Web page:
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Viewers vs. Doers. The Relationship Between Watching Food Television and BMI

Pope, Lizzy, Lara Latimer, and Brian Wansink (2015). Viewers vs. Doers. The relationship between watching food television and BMIAppetite, 90, 131-135. doi: 10.1016/j.appet.2015.02.035.

Members of a family who influence the food selection and preparation for a household,  referred to ‘nutritional gatekeepers,’ play a large role in deciding what type of food and eating habits are permitted and supported within the family. Subsequent studies support efforts to better understand how and where these individuals obtain their information, as a pathway to influence change in food choice and eating habits to promote healthier lifestyles for adults and children. This study contributes to this body of information by investigating how cooking shows and social media outlets play a role in food information collection. This study also examines if the source of information and cooking behaviors are related to BMI.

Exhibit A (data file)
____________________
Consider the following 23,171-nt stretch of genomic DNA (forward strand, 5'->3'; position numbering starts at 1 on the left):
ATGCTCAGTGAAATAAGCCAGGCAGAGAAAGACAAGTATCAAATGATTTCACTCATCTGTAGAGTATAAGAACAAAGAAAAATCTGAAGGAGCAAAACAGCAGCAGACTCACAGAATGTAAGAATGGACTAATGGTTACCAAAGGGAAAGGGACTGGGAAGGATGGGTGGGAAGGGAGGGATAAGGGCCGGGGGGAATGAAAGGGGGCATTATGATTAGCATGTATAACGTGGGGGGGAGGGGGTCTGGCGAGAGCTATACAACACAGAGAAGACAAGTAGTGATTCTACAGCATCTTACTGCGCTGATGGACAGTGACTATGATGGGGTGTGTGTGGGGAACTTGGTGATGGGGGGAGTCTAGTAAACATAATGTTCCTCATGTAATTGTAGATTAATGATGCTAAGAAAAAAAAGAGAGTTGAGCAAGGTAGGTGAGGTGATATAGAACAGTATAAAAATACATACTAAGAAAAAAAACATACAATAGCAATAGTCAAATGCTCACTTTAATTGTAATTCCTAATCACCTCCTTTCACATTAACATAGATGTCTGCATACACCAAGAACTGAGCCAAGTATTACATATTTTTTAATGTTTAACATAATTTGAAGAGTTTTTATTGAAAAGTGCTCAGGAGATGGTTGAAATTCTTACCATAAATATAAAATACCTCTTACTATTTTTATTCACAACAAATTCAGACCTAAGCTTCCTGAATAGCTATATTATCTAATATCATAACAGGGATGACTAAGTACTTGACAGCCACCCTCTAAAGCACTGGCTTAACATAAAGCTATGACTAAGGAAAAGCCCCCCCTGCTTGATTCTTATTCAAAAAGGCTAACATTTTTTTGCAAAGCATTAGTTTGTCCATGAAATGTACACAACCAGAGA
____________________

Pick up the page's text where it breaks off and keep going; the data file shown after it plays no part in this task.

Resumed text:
Data was collected from 501 females, ages 20-35, from a national panel survey in 2012. Participating women were asked a series of questions pertaining to their cooking habits and information sources used, in addition to information about their weight and height used to calculate BMI. Linear regression analysis was used to examine possible associations between information source, cooking from scratch (if they did it, or not), and BMI. Participants were categorized as either “doers”, those who watch cooking shows and do cook from scratch, or “viewers”, those who watch cooking shows but do not cook from scratch.

The results from completed regressions found no significant influence of watching cooking shows and cooking from scratch on BMI when examined independently. However, “viewers” had a mean BMI of 25.63 while “doers” had a higher mean BMI of 27.49. An additional analysis of those who indicated using social media as a source of information also revealed a positive significant influence on BMI when combined with cooking from scratch. Obtaining information pertaining to food from print and in-person sources did not significantly influence BMI.

The results of this study indicate that cooking shows and social media sites, as sources of information about food and health are associated with higher BMI among women who cook from scratch. This information is beneficial to those working with clients and patients to promote healthy living as it contributes to a greater overall understanding of the interaction between information sources and lifestyle choices. Additionally, this information is beneficial to those hosting or overseeing cooking shows and social media outlets, as shows and social media could be used as an effective tools in promoting healthier food options and lifestyle choices.